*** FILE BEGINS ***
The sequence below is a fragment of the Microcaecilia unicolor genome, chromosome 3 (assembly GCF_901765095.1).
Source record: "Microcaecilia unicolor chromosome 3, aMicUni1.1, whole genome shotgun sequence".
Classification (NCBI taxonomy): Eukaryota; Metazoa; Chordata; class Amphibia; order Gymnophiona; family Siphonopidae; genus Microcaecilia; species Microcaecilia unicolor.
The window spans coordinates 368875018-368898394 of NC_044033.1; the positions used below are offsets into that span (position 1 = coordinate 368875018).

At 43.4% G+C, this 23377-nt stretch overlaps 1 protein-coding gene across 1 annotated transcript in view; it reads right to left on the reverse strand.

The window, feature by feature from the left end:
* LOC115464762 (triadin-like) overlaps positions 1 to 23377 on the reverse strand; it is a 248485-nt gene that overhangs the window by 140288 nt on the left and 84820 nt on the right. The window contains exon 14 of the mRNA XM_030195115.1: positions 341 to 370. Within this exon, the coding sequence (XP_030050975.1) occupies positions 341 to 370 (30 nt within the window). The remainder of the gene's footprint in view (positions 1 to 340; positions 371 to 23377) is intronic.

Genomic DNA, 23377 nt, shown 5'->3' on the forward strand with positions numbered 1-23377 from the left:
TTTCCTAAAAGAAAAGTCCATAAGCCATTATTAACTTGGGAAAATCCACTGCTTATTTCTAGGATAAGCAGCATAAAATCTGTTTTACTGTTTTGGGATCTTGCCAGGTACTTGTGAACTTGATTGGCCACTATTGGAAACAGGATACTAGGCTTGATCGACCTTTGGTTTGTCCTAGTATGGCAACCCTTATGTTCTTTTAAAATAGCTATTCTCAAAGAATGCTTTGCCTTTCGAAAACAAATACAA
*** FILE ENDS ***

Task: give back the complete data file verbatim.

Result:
The sequence below is a fragment of the Microcaecilia unicolor genome, chromosome 3 (assembly GCF_901765095.1).
Source record: "Microcaecilia unicolor chromosome 3, aMicUni1.1, whole genome shotgun sequence".
Classification (NCBI taxonomy): Eukaryota; Metazoa; Chordata; class Amphibia; order Gymnophiona; family Siphonopidae; genus Microcaecilia; species Microcaecilia unicolor.
The window spans coordinates 368875018-368898394 of NC_044033.1; the positions used below are offsets into that span (position 1 = coordinate 368875018).

At 43.4% G+C, this 23377-nt stretch overlaps 1 protein-coding gene across 1 annotated transcript in view; it reads right to left on the reverse strand.

The window, feature by feature from the left end:
* LOC115464762 (triadin-like) overlaps positions 1 to 23377 on the reverse strand; it is a 248485-nt gene that overhangs the window by 140288 nt on the left and 84820 nt on the right. The window contains exon 14 of the mRNA XM_030195115.1: positions 341 to 370. Within this exon, the coding sequence (XP_030050975.1) occupies positions 341 to 370 (30 nt within the window). The remainder of the gene's footprint in view (positions 1 to 340; positions 371 to 23377) is intronic.

Genomic DNA, 23377 nt, shown 5'->3' on the forward strand with positions numbered 1-23377 from the left:
TTTCCTAAAAGAAAAGTCCATAAGCCATTATTAACTTGGGAAAATCCACTGCTTATTTCTAGGATAAGCAGCATAAAATCTGTTTTACTGTTTTGGGATCTTGCCAGGTACTTGTGAACTTGATTGGCCACTATTGGAAACAGGATACTAGGCTTGATCGACCTTTGGTTTGTCCTAGTATGGCAACCCTTATGTTCTTTTAAAATAGCTATTCTCAAAGAATGCTTTGCCTTTCGAAAACAAATACAA